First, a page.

Learning Leadership Lessons From Our High Streets
The past few months have seen unprecedented levels of change for how we live and work. Whilst some of this change has felt intuitive and necessary, other aspects have been harder to design and implement, and remain surrounded by uncertainty as we head into a future we weren’t expecting.
A recent piece of work by Change & Transformation’s newest team member has highlighted that some sectors have actually been dealing with this kind of pressure to change for many years, and those that have done it successfully can now be used as examples for other business areas to follow.
We are delighted that Neil Schneider, former Chief Executive at Stockton Borough Council, has joined us to provide executive coaching and support to our client base. With a national reputation for effective public sector leadership, Neil was asked to contribute ideas to Bill Grimsey’s update on his review of High Streets and the particular challenges these important institutions face as people continue to alter the way they consume goods and services.
In ‘Unlocking The Potential Of Britain’s High Streets’, Neil makes the link between focused, direct and brave leadership and the kind of actions that need to be taken to ensure that the High Street can retain its relevance in 2020 and beyond.
You can read the full article on our website here;
As a taster, here are just some of the insights Neil offers that all leaders could benefit from as they look to make the critical adjustments required to come out of the other side of the COVID 19 situation:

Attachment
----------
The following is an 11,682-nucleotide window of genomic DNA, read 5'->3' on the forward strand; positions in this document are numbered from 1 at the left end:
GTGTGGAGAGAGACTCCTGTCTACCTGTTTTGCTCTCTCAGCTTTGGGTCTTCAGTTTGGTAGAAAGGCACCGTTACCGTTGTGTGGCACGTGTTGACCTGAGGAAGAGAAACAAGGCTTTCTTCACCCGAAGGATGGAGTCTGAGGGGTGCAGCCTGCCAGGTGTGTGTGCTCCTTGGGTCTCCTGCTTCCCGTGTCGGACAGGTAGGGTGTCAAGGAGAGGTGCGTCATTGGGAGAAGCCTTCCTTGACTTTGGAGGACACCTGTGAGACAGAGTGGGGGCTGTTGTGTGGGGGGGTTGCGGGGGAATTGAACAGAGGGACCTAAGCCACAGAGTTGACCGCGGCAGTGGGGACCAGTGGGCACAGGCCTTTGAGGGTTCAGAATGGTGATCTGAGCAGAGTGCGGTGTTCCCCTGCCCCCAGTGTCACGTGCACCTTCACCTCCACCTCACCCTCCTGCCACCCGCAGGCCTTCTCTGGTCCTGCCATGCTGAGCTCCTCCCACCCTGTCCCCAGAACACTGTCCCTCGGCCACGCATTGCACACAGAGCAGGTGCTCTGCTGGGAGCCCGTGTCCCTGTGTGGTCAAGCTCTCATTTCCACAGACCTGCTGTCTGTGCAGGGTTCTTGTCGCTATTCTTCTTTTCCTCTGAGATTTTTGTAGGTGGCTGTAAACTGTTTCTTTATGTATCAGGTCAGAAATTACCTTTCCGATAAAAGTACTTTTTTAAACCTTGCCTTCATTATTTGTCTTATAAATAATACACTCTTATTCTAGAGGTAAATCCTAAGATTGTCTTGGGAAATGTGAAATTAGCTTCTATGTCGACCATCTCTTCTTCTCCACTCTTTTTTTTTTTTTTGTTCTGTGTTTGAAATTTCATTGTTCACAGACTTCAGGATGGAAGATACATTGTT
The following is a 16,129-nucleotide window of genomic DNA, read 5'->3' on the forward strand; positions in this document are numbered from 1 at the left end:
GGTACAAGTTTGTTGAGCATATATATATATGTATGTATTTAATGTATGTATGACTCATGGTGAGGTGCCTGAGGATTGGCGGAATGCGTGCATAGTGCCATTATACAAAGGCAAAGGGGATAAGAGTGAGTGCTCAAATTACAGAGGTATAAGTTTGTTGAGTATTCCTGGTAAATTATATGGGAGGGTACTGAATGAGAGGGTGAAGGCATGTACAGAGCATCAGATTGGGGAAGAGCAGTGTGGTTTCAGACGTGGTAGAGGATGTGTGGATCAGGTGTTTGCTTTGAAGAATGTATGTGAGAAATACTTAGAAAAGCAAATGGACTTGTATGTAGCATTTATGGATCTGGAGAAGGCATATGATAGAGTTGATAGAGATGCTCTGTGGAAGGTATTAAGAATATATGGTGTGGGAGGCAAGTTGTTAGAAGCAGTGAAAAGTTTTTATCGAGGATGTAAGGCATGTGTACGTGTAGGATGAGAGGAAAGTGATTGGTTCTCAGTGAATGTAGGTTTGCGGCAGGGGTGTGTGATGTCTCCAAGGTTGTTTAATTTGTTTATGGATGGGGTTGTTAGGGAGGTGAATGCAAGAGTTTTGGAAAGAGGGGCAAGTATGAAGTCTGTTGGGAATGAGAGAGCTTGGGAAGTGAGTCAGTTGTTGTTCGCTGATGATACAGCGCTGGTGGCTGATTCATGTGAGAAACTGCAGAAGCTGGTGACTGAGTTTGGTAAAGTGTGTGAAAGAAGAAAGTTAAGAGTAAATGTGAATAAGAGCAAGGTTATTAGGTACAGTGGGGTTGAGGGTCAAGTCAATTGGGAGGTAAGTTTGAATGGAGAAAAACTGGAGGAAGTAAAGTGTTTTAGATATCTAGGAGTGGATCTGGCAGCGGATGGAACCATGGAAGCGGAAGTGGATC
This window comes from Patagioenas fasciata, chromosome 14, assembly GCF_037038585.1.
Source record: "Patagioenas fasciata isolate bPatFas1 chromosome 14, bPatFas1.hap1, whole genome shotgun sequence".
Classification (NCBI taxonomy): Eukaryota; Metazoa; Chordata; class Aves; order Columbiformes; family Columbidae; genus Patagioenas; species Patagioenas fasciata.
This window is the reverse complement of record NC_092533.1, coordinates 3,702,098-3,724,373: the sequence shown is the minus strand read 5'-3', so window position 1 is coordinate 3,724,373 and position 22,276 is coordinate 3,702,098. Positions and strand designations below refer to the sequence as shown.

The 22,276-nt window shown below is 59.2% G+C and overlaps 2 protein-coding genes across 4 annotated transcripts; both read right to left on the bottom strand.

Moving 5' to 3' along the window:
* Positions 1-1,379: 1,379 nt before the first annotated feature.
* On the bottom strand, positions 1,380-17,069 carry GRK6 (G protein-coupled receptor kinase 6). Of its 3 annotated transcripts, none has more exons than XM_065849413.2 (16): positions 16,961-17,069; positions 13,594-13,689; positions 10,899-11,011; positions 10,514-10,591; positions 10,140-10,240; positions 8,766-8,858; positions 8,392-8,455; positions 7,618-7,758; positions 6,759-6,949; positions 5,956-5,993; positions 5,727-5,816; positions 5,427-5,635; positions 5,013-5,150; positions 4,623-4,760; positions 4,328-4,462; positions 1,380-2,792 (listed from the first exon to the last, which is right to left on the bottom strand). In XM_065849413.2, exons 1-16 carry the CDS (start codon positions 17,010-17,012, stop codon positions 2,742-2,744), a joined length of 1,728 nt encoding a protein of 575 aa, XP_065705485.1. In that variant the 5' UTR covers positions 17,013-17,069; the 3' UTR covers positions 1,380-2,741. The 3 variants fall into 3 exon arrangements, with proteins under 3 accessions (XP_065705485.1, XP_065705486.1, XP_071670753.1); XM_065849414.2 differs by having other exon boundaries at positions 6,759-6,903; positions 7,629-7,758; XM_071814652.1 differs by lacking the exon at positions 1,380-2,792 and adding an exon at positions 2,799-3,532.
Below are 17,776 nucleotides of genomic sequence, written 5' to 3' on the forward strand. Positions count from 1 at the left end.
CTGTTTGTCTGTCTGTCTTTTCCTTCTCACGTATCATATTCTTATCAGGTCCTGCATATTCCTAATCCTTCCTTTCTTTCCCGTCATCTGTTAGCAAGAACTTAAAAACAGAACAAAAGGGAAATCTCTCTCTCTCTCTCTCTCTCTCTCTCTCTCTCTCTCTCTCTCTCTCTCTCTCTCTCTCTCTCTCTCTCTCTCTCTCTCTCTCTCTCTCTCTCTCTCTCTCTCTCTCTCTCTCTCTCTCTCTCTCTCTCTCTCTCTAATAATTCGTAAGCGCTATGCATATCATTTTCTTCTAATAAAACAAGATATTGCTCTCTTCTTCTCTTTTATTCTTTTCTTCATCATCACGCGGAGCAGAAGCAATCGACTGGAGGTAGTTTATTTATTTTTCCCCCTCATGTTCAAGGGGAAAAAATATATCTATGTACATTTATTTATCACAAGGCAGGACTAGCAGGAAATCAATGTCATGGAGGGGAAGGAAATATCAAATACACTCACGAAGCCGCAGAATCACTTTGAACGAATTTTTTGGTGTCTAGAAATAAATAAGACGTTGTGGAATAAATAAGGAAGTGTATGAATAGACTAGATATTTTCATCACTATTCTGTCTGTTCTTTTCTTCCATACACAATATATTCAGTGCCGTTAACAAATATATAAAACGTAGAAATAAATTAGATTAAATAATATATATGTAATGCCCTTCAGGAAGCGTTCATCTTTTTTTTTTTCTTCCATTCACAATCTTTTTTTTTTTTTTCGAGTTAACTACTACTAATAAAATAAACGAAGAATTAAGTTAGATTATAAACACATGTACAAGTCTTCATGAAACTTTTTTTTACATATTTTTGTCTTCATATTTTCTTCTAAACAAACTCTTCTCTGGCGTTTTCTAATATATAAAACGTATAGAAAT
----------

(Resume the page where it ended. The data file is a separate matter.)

- Lead openly – whilst not everyone needs to know the detail, it’s important to share your vision and direction with all stakeholders. This not only helps to inform people and suppress the rumour mill, it also demonstrates a transparency that engenders trust and builds buy-in. Clear communication with everyone you want involved will yield positive results;
- Lead bravely – once you have your vision and key objectives out there, keep pushing them. You need to be prepared to stand behind them – even when you’re accosted doing your supermarket shopping! Leaders that show belief in the inspiring vision and care personally about it will always be able to generate followers;
- Lead differently – one of the biggest mistakes leaders in High Street regeneration make is returning to the old ways and pinning their hopes on doing the same stuff better than their neighbours. Now more than ever it’s the time to look past short-term fixes and demonstrate fresh, new thinking to come up with ideas that will improve the customer experience for years to come;
- Lead locally – sometimes we get too hung up on ‘tried and tested’ and ‘best practice’. What’s good for other places might not necessarily work in your specific context. The work going on to revolutionise Stockton’s High Street is decidedly ‘Stockton’ – making sure that it is something that local people will recognise, relate too and feel comfortable in, helping to generate loyal supporters who will keep coming back.
Britain’s High Streets have got no choice – COVID or no COVID they were on a radical path to changing or risk becoming relics that were good for nothing except nostalgia. But the way the best leaders and decision makers have overcome, dismantled or at times just gone straight through the barriers in their way should serve as inspiration to the rest of us as we continue to look for the lessons that can help us all stay ‘open for business’.